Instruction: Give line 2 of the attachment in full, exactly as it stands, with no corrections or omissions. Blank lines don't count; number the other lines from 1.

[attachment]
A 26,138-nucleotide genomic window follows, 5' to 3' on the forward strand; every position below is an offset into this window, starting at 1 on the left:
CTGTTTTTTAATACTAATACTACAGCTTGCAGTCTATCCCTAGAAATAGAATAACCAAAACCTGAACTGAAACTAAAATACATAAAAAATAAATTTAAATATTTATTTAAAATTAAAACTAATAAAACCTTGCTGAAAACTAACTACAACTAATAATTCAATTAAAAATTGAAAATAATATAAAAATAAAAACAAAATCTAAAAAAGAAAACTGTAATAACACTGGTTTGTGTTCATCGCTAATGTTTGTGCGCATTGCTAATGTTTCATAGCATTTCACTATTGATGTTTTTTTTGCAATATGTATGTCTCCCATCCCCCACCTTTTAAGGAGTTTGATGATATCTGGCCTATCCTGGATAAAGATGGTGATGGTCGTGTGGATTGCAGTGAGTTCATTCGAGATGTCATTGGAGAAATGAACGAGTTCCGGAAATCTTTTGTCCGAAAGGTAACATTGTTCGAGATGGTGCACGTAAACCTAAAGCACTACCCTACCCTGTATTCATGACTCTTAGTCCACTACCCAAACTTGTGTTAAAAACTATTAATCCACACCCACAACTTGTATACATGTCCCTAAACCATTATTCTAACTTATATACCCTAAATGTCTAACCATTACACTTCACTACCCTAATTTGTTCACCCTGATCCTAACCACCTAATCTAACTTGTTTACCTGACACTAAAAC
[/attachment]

CTGTTTTTTAATACTAATACTACAGCTTGCAGTCTATCCCTAGAAATAGAATAACCAAAACCTGAACTGAAACTAAAATACATAAAAAATAAATTTAAATATTTATTTAAAATTAAAACTAATAAAACCTTGCTGAAAACTAACTACAACTAATAATTCAATTAAAAATTGAAAATAATATAAAAATAAAAACAAAATCTAAAAAAGAAAACTGTAATAACACTGGTTTGTGTTCATCGCTAATGTTTGTGCGCATTGCTAATGTTTCATAGCATTTCACTATTGATGTTTTTTTTGCAATATGTATGTCTCCCATCCCCCACCTTTTAAGGAGTTTGATGATATCTGGCCTATCCTGGATAAAGATGGTGATGGTCGTGTGGATTGCAGTGAGTTCATTCGAGATGTCATTGGAGAAATGAACGAGTTCCGGAAATCTTTTGTCCGAAAGGTAACATTGTTCGAGATGGTGCACGTAAACCTAAAGCACTACCCTACCCTGTATTCATGACTCTTAGTCCACTACCCAAACTTGTGTTAAAAACTATTAATCCACACCCACAACTTGTATACATGTCCCTAAACCATTATTCTAACTTATATACCCTAAATGTCTAACCATTACACTTCACTACCCTAATTTGTTCACCCTGATCCTAACCACCTAATCTAACTTGTTTACCTGACACTAAAAC